From the Series
A large portion of the world’s population lives by one basic food rule: if it doesn’t look good, throw it away. But by serving gourmet, trashcan meals in a trashcan restaurant, Salvage Supperclub’s founder Josh Treuhaft hopes to start a conversation about how we deal with food waste and why we’re so hung up on the cosmetics when it comes to what we eat.
Based in the United States, the Salvage Supperclub invites 16 guests to eat carefully planned meals in a dumpster. The meals, which can range from extra-ripe tomato gazpacho to pickled watermelon rind, are all prepared using ingredients that would otherwise have ended up in a landfill.
Referred to as “ugly produce”, the ingredients are edible but are often bruised or yellowing, making them an eyesore for the average consumer. The crooked carrot, the curvy cucumber, the undersized apple are all gathered by another United States-based company called Imperfect Produce. Salvage Supperclub’s executive chef Pesha Perlsweig used the ingredients to create a multi-course meal experience.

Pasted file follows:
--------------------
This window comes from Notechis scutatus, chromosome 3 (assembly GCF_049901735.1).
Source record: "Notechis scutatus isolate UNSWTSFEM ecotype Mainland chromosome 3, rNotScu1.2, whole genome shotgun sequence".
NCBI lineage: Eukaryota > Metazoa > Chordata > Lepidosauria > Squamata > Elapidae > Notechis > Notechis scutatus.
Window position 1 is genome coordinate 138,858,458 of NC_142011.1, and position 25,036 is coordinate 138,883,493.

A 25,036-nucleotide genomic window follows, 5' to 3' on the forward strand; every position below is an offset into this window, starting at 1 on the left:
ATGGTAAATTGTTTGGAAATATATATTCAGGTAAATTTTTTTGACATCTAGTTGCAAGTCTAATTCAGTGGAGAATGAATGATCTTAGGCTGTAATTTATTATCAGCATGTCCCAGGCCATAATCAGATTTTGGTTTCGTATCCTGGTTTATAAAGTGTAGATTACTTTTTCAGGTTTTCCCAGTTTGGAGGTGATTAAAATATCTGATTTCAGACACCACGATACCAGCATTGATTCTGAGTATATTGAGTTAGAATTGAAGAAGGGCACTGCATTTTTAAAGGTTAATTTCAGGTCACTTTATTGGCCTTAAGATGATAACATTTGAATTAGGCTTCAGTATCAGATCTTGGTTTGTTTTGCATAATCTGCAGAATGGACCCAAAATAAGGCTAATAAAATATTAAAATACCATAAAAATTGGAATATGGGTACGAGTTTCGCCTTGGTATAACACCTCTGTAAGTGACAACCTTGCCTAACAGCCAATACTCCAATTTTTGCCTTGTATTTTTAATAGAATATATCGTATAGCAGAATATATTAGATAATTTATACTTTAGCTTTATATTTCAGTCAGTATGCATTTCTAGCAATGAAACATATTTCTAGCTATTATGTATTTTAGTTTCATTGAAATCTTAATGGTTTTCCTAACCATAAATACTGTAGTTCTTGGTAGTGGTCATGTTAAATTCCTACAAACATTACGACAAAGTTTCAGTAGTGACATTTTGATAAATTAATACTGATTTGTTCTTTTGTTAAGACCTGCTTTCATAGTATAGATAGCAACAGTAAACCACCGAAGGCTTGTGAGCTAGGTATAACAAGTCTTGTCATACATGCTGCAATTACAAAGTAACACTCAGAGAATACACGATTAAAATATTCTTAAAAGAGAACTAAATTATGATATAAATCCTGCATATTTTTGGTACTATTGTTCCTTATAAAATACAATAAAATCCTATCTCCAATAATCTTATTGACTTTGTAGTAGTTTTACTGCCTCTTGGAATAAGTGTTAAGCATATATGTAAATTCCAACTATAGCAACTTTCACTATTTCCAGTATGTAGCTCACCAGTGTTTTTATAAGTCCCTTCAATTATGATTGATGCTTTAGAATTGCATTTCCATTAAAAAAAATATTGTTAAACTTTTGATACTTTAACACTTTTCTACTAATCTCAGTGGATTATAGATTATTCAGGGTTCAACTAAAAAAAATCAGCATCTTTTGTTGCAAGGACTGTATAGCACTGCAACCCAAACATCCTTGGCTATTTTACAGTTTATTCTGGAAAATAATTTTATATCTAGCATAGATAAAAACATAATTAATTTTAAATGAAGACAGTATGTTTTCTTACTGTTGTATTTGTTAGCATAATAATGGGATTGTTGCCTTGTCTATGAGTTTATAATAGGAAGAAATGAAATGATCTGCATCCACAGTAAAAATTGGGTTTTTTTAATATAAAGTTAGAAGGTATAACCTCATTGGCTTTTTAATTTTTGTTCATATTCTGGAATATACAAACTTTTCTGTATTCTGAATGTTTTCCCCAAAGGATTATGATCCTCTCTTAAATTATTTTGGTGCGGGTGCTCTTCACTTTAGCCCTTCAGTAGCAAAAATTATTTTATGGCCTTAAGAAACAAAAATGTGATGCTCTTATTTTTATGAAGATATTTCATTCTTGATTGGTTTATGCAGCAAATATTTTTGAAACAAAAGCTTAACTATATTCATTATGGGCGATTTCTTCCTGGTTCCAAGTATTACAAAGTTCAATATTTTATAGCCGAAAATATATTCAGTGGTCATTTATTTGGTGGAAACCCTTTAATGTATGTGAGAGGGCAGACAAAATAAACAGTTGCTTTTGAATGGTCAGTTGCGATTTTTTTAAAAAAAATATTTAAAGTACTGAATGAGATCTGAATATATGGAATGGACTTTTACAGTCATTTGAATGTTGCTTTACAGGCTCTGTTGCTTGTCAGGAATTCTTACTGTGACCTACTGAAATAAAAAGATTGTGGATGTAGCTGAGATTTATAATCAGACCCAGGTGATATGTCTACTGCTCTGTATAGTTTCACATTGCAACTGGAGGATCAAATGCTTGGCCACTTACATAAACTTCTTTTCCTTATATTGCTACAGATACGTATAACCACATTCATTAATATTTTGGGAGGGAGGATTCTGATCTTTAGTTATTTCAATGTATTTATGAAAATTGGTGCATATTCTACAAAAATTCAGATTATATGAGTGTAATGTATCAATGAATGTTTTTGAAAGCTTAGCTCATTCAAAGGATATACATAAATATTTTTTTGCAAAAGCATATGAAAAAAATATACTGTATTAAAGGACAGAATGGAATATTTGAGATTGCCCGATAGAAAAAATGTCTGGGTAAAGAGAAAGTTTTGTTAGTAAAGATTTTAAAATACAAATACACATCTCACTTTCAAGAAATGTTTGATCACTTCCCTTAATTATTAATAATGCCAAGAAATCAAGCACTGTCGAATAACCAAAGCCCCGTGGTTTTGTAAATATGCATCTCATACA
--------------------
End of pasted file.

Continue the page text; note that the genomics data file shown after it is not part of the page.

Treuhaft designed the experience as part of his master’s thesis. Speaking to NPR, he said the aim was to help people see the potential in their waste. "I want to engage people and get them excited about food waste prevention, so we send less food to the landfill or compost," he says. "The goal here is to broaden the scope of what is edible."
At $125 (R1 700) per person, the experience is not cheap, according to Lonely Planet. The proceeds help fund organisations that feed the poor using discarded or “ugly” food.